Hide & Seek

Five more fantastic finds and historical footnotes we uncovered while working on our August "Hidden Cleveland" cover story.

1. Hansa Import Haus
2717 Lorain Road

Who hasn’t strolled by the kitschy faux Swiss chalet at Lorain Avenue and West 26th Street and wondered what goes on inside? The Hansa Import Haus, which has been serving the city’s German community for more than 40 years, features a cornucopia of German, Austrian and Swiss products. A cooler upfront is crammed with German butters, cheeses and sausages. Rows of grocery-store shelving sag beneath the weight of hard-to-find Bavarian imports, including heather honey, German chocolate and rare Rauchbier, a smoke beer from Bamberg. And if you’d prefer to experience the real thing, Hansa also houses a full-service travel agency.  

2. Jeptha Wade Memorial Chapel
Lake View Cemetery, 12316 Euclid Ave.
The Jeptha Wade Memorial Chapel, commissioned in memory of the tycoon and philanthropist by his grandson J.H. Wade II in 1898, has a lot of big names attached to it. The architectural firm of Hubbell & Benes, who also built the Cleveland Museum of Art in 1916, designed the exterior of the Lakeview Cemetery gem. The interior, resplendent in stained glass, bronze, and marble and full of intricate mosaic work, was deigned by Louis Comfort Tiffany. The bronze doors, weighing four tons, can be opened and closed with one hand and have not had to be serviced once in more than 100 years of use.

3. Hanna Family Mausoleum
Lake View Cemetery, 12316 Euclid Ave.
Henry Bacon, the noted architect who designed the Lincoln Memorial in Washington D.C., also left his mark here. He created the Hanna family mausoleum, located in a peaceful, leafy enclave in Lake View Cemetery. Marcus Hanna, a famous Cleveland industrialist who became senator, is buried there with other members of his family.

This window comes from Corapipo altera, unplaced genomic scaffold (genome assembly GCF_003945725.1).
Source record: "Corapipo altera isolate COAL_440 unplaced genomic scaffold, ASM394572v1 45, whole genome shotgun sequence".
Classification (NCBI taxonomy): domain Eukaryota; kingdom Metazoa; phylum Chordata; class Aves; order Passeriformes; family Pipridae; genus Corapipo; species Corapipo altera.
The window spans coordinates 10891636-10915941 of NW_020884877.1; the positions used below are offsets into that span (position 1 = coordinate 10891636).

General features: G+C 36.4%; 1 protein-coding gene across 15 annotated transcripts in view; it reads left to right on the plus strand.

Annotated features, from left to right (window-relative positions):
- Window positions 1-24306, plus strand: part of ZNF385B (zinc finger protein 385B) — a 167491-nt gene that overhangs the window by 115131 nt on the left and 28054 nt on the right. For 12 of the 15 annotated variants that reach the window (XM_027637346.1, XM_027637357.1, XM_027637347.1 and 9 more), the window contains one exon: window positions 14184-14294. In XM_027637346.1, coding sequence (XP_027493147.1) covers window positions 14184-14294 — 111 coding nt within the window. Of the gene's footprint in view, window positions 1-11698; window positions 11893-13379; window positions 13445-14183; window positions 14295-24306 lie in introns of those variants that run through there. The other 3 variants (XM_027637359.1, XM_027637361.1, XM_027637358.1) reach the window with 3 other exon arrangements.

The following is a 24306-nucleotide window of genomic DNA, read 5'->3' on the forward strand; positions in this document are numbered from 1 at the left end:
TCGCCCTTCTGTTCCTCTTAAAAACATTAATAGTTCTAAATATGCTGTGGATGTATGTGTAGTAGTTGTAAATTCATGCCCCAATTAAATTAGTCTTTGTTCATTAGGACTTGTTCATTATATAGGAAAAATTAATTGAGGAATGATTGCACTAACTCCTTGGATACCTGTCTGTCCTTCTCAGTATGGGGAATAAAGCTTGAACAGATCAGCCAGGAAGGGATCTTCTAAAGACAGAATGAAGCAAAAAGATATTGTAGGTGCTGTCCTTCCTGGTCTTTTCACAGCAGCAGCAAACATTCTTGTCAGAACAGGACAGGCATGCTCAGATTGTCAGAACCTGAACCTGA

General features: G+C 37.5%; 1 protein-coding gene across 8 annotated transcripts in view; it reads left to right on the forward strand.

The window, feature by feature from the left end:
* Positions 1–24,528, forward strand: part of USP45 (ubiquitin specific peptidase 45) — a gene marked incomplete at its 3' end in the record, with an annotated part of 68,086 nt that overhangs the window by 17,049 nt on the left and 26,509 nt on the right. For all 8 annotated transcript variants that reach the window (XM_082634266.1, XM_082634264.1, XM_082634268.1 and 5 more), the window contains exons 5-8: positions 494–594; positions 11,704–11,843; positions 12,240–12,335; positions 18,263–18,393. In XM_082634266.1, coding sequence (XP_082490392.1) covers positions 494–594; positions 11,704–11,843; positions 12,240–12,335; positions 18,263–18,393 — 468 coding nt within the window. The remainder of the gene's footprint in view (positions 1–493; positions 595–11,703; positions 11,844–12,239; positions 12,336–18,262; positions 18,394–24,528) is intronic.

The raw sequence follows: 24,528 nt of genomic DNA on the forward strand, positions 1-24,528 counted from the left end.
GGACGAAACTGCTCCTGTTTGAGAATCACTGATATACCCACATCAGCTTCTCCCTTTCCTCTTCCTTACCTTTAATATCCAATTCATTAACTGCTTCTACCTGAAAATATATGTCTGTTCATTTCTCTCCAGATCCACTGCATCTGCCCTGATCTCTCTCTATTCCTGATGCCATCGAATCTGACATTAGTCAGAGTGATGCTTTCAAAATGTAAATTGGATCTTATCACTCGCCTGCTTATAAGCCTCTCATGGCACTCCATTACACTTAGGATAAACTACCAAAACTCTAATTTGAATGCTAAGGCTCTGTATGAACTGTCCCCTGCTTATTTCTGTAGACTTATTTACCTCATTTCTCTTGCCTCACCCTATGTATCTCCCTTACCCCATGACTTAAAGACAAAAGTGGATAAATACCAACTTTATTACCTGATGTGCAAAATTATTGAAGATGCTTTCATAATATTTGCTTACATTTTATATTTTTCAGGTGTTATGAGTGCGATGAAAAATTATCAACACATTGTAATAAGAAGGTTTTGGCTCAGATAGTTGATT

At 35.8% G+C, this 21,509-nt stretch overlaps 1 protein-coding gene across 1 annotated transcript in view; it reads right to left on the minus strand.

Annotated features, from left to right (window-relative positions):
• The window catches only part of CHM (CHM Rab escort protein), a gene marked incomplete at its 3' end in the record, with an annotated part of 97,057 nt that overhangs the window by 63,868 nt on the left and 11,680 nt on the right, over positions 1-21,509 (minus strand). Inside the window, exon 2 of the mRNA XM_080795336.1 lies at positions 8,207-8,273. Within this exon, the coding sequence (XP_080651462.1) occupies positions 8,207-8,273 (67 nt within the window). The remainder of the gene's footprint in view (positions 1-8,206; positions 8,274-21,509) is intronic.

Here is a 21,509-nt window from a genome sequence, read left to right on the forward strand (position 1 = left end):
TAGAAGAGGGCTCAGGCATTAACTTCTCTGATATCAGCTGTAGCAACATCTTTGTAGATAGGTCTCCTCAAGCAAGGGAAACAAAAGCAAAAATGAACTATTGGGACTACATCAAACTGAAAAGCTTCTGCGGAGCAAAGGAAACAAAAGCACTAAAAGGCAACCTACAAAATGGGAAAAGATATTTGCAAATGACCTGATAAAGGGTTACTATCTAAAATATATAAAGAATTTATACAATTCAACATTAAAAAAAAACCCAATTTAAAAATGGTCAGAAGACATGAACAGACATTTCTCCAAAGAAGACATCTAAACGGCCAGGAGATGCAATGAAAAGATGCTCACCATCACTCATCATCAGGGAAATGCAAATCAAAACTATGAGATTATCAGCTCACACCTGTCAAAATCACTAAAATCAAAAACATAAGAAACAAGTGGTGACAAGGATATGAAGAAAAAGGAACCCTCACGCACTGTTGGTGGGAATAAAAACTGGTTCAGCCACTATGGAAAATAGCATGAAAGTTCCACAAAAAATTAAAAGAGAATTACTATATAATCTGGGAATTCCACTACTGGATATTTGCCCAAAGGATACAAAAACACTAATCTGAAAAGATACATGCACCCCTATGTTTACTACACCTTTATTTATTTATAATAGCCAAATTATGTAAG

4. Airship Ticket Office, 21st Floor of the Huntington Bank Building
925 Euclid Ave.
The walnut-paneled elevator ride takes five seconds and covers eighty years. Done up in Art Deco, the 21st floor of the Huntington Bank Building served as the ticket office for the short-lived U.S. Airship Company of North America. No one ever made the trek upstairs for a rooftop commute, but the outline of the old ticket windows still marks the hallway. After zeppelin travel went big-belly up, the room housed the private (and males-only) Mid-Day Club.

5. Artemus Ward’s Plain Dealer Office
East 6th Street and Superior Avenue
He became the Jon Stewart of the Civil War. But first, Charles Farrar Browne was a 23-year-old Plain Dealer editor, working from an office where the Louis Stokes Wing of the Cleveland Public Library stands today. Born in Maine, Browne charmed his new hometown by spoofing Public Square parades (“the procession was two miles in length, as was the prayer of the clergymen”) and the residences rising along Euclid Street (“The houses … are covered with tin roofs and paint and mortgages.”) Writing as “Artemus Ward” his political satire gained a national audience, including Abraham Lincoln. “Our (newspaper) duties will not permit us to reform the world, but we wish those who are engaged in that agreeable business would, for a while, stop advocating a bran-bread diet, stop railing at fashion, stop denouncing the imbibiation of mint juleps and whiskey plain, stop putting themselves into ‘trance states,’ and go lecturing against the particular gigantic evil of our age, MONEY GATHERING.”

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